Swampwise!

Dipthongs turn into monopthongs, and other adventures among the cypress knees.
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This creature is Swampwise. Are you? ( James Fallows )

Fair warning: Swampwise is one of those songs that may stick in your head, playing over and over again when you least expect it. If you watch and listen to the following one-minute video, you’ll see what I mean. And apart from the music, I challenge you to to see the 10-second portion from 0:14 to 0:24 and not want to watch it again.

The clip above is from Okefenokee, an episode of the great Georgia Outdoors series produced by Georgia Public Broadcasting. The song and video here were part of an earlier 1991 GPB production. The host, Okefenokee Joe, is AKA the singer Dick Flood.

Part of what makes this song for me is Okefenokee Joe’s pronunciation of Swampwise, or I should say: Swampwahse. That collapse of the two-vowel-sound dipthong “ai” to one-long-vowel-sound monopthong “ah” is a classic part of the southern accent. You know it, and maybe even you speak with it.

During our own tour of the Okefenokee, seen in Jim's photo essay here, Jim also hit the record button on his Android phone, as soon as we realized that the travelogue by our guide (not Okefenokee Joe, but an equally colorful guy) was worth having forever. The Atlantic's multi-talented Katherine Wells edited the audio into two short clips below.

There are a number of great Southernisms in the following clip. The first is the vowel sound "ah," as in swampwahse. Here’s the list of the guide's words to listen for: I’ve, right, like, cypress, parasite, dandelion, guys, moonshine, islands, white lighnting, pint.

A second is the interchangeable use of “y’all” and “you guys” and “guys”. I'll tell you what I think of that after you listen. (The volume is lower than on Swampwise, so you may need to turn it up on your machine.)

The "you guys" thing is a modern moniker, snaking around the country in unpredictable ways. I wrote about the use of "you guys" in Michigan here and in South Carolina here.

From the treasure trove of the Harvard Dialect Survey, we learned that the favored term around the country as the way of addressing a group of two or more people is "you guys," with 43% of people, compared with a mere 11% in Georgia. By contrast, 71% of Georgians choose "y'all," as compared with 14% nationwide.

What was interesting to me about our guide's use, is that he, with his strong Georgia accent, alternated equally between "y'all" and "guys," with a few "you guys" thrown in for good measure. (The Harvard Dialect Survey did not offer "guys" as an option, only "you guys.") Between the two clips, I heard 7 instances of "y'all" and 7 of "guys" or "you guys." That's 14 times in just under 3 minutes! I wondered if he was split-brained on this, saying "y'all" from his heart and "you guys" and "guys" in deference to his (small) national boatload audience.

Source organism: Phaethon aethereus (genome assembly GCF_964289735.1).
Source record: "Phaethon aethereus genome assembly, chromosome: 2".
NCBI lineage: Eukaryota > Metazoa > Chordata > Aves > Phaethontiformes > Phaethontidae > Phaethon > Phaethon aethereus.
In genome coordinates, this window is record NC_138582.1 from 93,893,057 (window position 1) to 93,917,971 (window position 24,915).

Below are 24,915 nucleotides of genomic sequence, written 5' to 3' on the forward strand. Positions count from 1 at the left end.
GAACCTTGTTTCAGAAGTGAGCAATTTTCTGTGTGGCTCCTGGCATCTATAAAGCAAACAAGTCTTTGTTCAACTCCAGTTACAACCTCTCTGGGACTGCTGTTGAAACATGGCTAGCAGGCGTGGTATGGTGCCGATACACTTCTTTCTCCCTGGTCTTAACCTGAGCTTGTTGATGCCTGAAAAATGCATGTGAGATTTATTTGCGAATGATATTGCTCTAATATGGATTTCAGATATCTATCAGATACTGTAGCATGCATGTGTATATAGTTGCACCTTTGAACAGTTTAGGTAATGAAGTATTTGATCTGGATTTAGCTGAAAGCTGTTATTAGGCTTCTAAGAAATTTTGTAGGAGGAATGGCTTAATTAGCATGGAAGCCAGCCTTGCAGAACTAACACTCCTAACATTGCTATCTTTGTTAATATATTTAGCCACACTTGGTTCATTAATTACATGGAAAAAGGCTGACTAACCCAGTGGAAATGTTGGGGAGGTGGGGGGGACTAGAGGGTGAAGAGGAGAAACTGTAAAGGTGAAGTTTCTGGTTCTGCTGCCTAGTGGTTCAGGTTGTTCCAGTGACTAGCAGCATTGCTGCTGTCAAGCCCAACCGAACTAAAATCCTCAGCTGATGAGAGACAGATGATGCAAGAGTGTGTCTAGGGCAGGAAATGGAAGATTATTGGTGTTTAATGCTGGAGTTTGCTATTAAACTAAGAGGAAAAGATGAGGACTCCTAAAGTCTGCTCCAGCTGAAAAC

In the second clip, you'll hear a lot more examples of the "guys" v. "ya'll" as well as the wise > wahse pronunciation. Listen for: right, side, like, pile, pinestraw, like, nine, right, guys, stripe, sometimes, miles, I, five, side to side, ride, nine.

Heads-up, too, for some of the good ol’ boy vocabulary the guide used. My favorite is the collection of references to the alligators: mama alligator or mama 'gator; baby alligator, baby 'gator, and the best of all, at the 35-second mark , liddel ol’ bitty baby. He also says liddel ol’ tooth on the end of their nose.

The Southernisms in these tapes are fun to listen for. To name a few: the pronunciation of egg, as in "chicken egg" and "snake egg" sounds more like "aig.” The collapsing of the distinction of the "i" v. "e" sounds of "pin" and "pen" into just "pin," as in "any." The use of "set" instead of "sit" or "sat." "Him" or "her" instead of "he" or "she." A drawl of the "e" in "shell" into a dipthong, which sounds like "shy'ell." The loss of the final "g," in "-ing" as in Water bein’ so low, comin’ up on the left, Spanish moss hangin’ off them. This dropping of the final "g" is a favorite of politicians; listen to any one of them -- even the Yanks and Westerners -- the next time they're speaking in the South.

And finally, I think I noticed a difference between the speaking styles between the first and second clips. In the second clip, after he warmed up to us, our guide seemed to become a little more casual and conversational. He went off script more often, and he seemed to slip into more of his Southernisms, which I interpreted as his more natural way of talking.

I hope this has helped you become a little more Swampwise.

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Deborah Fallows is a contributing writer for The Atlantic and the author of Dreaming in Chinese.

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